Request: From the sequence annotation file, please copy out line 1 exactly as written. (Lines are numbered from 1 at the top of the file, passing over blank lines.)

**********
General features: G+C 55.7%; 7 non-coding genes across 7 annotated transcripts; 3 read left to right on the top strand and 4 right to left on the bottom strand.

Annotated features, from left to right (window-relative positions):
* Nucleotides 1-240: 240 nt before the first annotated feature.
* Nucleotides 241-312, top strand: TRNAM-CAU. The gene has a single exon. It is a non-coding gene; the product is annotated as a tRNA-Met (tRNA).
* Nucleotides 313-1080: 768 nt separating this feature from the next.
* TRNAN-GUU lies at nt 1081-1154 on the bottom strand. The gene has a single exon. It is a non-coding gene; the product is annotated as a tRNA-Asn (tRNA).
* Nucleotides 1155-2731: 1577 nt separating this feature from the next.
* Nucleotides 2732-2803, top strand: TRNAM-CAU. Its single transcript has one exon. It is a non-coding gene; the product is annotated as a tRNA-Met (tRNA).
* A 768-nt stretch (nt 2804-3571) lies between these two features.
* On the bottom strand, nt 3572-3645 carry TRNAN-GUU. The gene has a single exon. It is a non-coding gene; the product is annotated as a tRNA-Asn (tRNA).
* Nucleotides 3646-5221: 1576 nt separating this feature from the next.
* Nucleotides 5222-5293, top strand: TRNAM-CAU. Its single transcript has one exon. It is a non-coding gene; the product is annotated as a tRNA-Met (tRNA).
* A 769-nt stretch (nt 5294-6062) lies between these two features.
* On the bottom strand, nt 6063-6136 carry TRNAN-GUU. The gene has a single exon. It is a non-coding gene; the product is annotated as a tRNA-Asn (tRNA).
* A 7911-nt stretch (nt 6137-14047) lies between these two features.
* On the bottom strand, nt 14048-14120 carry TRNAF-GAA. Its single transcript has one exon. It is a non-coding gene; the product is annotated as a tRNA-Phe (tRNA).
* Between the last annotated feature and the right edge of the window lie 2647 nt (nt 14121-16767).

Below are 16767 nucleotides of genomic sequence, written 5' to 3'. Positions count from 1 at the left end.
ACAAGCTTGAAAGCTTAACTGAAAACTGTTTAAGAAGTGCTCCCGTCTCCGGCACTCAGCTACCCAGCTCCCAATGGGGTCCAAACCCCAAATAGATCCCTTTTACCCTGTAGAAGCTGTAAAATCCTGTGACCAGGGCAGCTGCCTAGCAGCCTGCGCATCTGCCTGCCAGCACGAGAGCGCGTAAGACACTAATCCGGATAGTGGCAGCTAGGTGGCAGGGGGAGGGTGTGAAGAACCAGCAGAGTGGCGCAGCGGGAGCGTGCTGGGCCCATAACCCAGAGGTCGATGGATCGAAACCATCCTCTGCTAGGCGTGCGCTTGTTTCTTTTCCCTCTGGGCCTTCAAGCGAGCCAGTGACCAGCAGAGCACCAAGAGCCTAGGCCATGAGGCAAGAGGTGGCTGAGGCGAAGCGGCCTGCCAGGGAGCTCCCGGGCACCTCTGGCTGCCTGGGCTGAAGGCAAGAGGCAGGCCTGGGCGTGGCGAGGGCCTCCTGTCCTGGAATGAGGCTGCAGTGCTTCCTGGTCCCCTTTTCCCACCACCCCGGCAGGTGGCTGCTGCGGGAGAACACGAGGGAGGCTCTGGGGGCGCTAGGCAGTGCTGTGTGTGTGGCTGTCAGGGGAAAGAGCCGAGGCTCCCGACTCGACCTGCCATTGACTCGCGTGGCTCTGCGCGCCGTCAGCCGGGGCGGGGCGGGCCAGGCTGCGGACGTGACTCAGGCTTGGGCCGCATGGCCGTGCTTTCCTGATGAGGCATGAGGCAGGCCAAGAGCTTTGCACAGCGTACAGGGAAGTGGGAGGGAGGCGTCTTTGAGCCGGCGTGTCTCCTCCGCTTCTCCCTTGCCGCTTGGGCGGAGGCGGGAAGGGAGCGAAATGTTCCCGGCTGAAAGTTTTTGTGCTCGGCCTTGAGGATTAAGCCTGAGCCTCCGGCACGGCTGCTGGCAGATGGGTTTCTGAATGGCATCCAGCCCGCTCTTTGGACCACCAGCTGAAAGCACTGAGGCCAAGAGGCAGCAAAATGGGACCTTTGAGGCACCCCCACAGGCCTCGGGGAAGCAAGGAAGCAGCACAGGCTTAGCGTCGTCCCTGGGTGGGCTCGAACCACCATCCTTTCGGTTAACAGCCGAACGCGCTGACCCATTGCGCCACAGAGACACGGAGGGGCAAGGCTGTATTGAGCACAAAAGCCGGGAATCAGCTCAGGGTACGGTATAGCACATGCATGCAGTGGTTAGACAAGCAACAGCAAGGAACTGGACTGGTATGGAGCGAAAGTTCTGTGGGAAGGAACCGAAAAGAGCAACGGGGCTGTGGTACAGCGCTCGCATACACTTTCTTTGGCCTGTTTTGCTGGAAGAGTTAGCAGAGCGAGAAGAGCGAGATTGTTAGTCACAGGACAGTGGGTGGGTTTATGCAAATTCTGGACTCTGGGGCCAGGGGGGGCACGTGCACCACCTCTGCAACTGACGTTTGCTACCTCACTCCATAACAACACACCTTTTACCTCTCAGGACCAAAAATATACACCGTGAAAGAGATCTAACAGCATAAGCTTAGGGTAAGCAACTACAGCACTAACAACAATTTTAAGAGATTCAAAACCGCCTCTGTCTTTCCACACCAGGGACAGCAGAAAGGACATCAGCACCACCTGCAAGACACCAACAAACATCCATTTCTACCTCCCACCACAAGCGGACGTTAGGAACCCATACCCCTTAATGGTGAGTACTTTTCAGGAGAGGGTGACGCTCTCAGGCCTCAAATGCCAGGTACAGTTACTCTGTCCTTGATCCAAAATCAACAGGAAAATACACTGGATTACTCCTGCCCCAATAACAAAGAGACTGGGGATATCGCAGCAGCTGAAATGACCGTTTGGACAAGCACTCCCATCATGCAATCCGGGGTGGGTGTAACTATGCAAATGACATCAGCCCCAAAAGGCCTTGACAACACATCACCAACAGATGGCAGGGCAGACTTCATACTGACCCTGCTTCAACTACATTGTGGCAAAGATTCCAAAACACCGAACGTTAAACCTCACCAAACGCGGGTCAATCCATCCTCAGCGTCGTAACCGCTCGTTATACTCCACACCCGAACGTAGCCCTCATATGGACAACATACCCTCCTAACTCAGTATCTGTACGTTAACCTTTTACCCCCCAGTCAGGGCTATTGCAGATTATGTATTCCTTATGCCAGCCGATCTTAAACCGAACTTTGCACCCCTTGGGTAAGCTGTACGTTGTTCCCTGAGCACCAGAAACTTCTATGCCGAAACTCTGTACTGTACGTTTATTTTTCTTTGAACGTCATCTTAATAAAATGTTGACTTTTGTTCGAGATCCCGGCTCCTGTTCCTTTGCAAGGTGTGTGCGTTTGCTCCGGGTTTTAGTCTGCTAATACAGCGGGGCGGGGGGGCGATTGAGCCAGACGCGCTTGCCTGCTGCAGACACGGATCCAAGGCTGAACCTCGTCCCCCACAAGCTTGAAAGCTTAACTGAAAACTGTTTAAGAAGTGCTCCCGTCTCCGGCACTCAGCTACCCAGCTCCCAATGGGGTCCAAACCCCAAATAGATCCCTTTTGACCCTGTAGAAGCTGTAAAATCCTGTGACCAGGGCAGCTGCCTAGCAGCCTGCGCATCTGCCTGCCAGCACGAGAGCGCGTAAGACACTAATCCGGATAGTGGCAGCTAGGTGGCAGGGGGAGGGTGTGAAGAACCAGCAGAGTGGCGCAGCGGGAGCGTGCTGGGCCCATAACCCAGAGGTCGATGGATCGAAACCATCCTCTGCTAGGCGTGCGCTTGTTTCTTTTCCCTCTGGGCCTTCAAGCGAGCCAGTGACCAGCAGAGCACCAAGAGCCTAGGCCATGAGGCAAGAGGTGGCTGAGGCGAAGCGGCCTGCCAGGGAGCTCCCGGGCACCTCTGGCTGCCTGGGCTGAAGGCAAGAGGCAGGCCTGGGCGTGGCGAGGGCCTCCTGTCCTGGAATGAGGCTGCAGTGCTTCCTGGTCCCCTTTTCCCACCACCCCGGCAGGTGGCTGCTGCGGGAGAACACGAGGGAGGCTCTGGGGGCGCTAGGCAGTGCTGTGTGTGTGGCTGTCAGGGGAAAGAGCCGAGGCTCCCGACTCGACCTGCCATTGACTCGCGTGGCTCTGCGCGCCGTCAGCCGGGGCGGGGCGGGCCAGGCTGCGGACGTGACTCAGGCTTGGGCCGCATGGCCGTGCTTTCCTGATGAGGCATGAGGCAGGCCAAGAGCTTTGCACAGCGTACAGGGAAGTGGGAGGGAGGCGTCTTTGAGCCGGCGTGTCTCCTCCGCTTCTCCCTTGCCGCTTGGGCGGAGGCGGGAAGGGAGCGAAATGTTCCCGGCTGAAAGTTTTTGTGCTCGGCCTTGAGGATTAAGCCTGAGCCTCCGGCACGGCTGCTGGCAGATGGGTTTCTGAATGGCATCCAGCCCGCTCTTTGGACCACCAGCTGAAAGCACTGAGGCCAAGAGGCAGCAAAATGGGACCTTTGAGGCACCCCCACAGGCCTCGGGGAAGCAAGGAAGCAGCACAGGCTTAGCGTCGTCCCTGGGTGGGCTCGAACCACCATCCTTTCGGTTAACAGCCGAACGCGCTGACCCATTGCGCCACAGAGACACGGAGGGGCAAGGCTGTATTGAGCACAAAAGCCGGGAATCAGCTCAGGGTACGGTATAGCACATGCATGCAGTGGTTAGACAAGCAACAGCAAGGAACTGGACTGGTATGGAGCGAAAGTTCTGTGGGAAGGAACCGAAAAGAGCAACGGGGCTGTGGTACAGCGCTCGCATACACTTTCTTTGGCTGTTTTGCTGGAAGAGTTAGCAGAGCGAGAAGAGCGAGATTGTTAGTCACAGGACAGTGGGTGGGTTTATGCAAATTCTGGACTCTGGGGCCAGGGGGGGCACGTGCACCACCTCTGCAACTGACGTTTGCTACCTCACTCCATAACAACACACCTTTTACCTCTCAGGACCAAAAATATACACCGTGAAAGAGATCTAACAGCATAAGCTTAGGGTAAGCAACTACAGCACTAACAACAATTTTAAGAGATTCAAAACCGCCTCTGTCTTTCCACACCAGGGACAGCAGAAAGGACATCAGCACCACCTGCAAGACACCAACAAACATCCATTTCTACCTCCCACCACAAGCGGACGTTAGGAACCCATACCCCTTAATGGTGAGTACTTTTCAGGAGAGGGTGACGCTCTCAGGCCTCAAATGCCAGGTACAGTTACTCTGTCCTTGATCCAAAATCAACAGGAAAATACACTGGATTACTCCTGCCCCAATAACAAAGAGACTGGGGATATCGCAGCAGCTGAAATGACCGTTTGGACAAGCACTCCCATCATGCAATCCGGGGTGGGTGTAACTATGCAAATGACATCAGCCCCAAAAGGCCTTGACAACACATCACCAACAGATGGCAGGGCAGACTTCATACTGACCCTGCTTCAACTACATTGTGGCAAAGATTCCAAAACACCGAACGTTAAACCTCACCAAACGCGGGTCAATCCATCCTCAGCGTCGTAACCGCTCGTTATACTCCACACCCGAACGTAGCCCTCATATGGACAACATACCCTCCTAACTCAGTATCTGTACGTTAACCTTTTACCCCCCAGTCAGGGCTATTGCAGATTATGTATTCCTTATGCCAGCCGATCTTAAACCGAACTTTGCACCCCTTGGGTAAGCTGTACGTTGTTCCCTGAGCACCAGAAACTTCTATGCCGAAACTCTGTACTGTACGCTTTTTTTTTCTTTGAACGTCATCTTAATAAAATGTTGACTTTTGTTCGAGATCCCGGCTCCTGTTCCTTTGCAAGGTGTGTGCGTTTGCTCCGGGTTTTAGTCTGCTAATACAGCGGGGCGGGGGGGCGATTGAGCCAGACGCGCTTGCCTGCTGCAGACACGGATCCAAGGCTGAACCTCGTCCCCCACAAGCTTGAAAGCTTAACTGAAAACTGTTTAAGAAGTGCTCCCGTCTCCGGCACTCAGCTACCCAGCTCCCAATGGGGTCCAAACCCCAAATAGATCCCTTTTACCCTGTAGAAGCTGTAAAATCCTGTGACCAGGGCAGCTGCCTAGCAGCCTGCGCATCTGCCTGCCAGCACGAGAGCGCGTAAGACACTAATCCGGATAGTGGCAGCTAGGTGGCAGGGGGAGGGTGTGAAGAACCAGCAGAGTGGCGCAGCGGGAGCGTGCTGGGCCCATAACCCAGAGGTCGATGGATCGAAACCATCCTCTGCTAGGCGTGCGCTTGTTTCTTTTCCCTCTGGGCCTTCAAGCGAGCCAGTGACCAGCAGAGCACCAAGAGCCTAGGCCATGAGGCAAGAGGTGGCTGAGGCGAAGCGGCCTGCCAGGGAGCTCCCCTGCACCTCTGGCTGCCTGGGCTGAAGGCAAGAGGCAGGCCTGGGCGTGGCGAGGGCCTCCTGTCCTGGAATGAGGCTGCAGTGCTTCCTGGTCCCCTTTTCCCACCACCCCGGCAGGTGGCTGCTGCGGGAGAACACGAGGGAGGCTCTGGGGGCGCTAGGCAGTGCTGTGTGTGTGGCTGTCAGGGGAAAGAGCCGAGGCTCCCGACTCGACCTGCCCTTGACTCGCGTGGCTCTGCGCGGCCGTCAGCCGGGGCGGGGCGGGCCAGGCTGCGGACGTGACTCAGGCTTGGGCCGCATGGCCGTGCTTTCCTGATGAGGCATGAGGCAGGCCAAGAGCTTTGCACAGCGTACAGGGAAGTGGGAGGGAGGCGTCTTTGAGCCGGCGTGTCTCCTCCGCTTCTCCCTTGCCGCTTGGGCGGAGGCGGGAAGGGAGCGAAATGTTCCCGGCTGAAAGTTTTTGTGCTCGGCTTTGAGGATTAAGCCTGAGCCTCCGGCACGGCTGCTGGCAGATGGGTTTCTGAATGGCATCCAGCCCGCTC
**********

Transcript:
General features: G+C 55.7%; 7 non-coding genes across 7 annotated transcripts; 3 read left to right on the top strand and 4 right to left on the bottom strand.